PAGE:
How to Support Mental Health in the Construction Industry

construction worker with a cup of coffee
“With a thorough understanding of mental health and wellness, it’s possible to make safe workspaces for the mind the same way we make safe workspaces for the body.”

Working in construction brings plenty of risks, most of which can be mitigated by following proper safety procedures. Workers are encouraged to wear hard hats if something is likely to fall on their head, or they wear secured tethers if they’re working above the ground. Even office employees in construction can encounter unsafe physical conditions –but what can construction workers do about the problems that aren’t visible to everyone?

Although the industry has made great strides in removing the stigma around talking about mental health, there is still a lot to be done. Mental health problems often go undetected, which causes people to suffer in silence. Seasonal unemployment, long hours, and exhaustion can trigger mental health issues. Unfortunately, many workers are never diagnosed and treated, making the construction industry one of the top six occupations at risk for suicide according to a report published by the CDC.

With a thorough understanding of mental health and wellness, it’s possible to make safe workspaces for the mind the same way we make safe workspaces for the body. There are ways we can collaborate to bring awareness to depression, loneliness, and anxiety the same way we would for falls and equipment injuries. This can be done with new training initiatives, working closely with mental support services, and educating employees about the resources that could save their lives.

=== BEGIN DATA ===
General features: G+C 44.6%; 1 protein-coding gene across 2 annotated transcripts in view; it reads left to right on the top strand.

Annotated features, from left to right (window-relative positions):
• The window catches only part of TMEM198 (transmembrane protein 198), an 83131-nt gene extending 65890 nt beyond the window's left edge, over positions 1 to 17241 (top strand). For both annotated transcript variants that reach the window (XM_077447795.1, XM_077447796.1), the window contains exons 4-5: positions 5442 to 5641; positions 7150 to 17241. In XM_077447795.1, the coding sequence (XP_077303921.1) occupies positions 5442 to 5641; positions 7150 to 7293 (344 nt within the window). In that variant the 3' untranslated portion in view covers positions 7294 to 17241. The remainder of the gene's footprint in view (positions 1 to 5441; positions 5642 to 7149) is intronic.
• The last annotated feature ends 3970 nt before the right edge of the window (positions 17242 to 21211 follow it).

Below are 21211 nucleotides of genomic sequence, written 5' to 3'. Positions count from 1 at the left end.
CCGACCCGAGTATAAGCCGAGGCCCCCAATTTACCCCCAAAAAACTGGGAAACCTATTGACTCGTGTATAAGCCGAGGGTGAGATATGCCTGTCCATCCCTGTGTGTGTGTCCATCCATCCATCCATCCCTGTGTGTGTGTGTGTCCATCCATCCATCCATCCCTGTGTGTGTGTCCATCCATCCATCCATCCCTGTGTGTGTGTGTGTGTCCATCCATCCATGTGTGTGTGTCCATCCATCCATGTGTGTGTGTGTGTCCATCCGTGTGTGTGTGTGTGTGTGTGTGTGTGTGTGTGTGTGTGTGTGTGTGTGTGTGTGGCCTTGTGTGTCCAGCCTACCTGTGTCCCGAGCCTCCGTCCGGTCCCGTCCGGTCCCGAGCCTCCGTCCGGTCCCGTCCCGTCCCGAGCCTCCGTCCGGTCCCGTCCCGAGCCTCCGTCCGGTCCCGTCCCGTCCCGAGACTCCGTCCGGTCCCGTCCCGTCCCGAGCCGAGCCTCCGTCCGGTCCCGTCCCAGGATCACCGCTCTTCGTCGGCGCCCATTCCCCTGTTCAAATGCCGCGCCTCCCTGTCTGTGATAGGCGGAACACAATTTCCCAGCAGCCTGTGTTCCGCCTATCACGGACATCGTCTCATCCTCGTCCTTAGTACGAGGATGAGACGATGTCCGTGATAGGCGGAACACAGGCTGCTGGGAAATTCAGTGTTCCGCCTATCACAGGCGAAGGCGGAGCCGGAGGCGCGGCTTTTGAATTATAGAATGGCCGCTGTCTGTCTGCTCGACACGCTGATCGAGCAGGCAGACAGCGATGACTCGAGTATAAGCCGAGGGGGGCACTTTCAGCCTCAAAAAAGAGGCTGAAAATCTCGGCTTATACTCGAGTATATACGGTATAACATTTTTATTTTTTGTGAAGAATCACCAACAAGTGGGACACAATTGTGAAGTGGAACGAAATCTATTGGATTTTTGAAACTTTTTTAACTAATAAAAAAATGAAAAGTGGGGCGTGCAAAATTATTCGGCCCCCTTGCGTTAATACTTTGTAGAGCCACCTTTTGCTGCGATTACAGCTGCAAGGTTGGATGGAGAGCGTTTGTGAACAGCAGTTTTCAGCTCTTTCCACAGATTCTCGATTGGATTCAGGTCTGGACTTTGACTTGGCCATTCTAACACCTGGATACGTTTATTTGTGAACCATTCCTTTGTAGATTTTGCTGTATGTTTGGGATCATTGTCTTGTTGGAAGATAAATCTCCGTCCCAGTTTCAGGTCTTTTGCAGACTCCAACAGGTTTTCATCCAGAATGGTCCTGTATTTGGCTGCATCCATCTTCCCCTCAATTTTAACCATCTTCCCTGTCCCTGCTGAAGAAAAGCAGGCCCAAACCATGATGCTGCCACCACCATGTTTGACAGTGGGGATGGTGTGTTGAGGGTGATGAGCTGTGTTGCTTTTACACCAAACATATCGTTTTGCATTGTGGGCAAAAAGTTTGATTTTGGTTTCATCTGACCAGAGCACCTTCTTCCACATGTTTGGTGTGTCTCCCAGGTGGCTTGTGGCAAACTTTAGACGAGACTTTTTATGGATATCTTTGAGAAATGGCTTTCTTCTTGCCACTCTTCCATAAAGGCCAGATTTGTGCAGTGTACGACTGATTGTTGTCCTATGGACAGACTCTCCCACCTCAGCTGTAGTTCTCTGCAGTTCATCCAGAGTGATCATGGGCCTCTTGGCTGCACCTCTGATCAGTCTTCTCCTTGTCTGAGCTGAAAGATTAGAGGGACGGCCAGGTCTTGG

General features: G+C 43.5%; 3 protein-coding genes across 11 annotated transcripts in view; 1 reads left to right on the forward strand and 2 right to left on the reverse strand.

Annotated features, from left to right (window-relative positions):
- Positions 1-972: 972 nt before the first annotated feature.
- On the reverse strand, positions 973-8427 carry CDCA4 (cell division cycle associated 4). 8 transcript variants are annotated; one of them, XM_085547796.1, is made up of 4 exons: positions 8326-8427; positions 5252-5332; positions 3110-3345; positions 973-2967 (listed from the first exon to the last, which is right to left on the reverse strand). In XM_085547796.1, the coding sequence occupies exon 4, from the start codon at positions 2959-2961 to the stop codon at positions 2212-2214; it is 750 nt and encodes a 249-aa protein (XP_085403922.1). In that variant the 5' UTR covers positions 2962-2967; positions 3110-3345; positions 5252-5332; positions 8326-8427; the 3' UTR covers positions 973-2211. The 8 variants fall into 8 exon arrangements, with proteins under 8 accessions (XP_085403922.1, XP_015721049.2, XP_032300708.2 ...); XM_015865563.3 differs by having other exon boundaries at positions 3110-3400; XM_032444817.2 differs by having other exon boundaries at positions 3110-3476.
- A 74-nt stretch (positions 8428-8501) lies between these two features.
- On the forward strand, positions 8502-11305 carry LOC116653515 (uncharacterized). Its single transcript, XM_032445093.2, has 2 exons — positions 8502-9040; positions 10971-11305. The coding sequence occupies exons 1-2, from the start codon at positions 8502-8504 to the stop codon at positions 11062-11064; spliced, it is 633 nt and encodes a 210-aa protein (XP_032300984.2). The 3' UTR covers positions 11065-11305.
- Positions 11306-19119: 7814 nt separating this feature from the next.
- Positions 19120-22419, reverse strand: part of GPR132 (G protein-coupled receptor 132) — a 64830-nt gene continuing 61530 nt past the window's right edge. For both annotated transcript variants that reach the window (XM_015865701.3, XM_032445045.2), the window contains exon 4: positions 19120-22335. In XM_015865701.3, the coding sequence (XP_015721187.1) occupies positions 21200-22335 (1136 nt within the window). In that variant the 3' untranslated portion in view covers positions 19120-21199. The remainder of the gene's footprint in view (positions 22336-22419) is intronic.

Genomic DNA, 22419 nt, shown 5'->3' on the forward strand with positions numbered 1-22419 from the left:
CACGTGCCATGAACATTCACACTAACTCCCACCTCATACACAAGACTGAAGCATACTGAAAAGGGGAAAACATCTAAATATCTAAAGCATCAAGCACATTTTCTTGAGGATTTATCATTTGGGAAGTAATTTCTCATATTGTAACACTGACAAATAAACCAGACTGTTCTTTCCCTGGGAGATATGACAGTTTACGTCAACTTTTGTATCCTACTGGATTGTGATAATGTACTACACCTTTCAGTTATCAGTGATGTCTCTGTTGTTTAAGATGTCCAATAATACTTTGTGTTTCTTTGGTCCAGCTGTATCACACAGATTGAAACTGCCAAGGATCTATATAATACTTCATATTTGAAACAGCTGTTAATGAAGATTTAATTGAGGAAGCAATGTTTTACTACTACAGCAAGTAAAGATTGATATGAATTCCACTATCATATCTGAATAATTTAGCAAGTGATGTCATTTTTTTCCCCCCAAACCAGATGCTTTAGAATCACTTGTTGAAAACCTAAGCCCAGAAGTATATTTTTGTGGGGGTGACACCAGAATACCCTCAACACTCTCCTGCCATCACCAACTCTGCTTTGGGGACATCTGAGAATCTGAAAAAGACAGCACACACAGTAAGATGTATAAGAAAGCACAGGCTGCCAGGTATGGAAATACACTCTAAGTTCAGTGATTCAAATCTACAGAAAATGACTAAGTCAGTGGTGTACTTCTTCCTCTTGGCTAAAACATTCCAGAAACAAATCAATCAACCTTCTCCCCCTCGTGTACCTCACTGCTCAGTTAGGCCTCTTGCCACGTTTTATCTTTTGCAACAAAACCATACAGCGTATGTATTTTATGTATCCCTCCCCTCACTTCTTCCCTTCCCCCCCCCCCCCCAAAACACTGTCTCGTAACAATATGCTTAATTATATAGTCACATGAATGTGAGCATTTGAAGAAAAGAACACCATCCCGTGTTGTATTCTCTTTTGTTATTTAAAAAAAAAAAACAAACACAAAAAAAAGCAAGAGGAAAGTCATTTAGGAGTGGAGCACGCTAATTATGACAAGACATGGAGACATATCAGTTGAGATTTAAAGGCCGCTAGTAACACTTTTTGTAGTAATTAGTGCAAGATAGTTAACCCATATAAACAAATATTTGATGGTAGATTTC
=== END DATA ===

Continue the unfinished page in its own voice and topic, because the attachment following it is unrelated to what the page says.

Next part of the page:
How Does Working in Construction Impact Mental Health?

– Seasonal work and possible layoffs

– A male-dominated, “tough” culture

– Expectation of overtime and working long hours

– Difficulty securing payment from clients and other stressors

– Physical exhaustion which can impact life outside of work

– Work-related injuries which can lead to chronic pain, psychological trauma and time off work

 

What You Can Do to Help

 

Encourage Discussion

Start a conversation about mental health. Talk about issues like stress management in your meetings. Be willing to mention the importance of self-care and living a healthy lifestyle. An employee’s emotional state has a big impact on their productivity and overall life satisfaction.

Point to Resources

Help employees detect mental health problems early. Encourage employees to access free online screening tools and provide in-service trainings with mental health professionals. Statistics show most people will seek treatment once they recognize they may have a problem.

Be Supportive

Support employee’s efforts to get help. Ensure an employee can get to therapy once a week during work hours and provide the workforce with an employee assistance program. With treatment, 65% to 80% of individuals with mental illness see improvements, so make sure you support people’s efforts to get the help they need.

All employers in the construction industry need to be willing to provide real and practical support to their workers. Job site workers might not feel comfortable speaking with their supervisor or their friends about their mental health problems, but when programs are put in place and access to mental health resources and help-lines are available, there’s a greater positive impact on the entire organization.

World Mental Health Day is observed every year on October 10th, with the overall objective of raising awareness of mental health issues around the world and mobilizing efforts in support of mental health.  FINFROCK has resources available through our employee assistance program, as well as our insurance carrier for you and your dependents.  Make sure you consider all aspects of mental health (i.e., anxiety, depression, proper rest, managing stress, and substance abuse).  When you think of your overall mental health.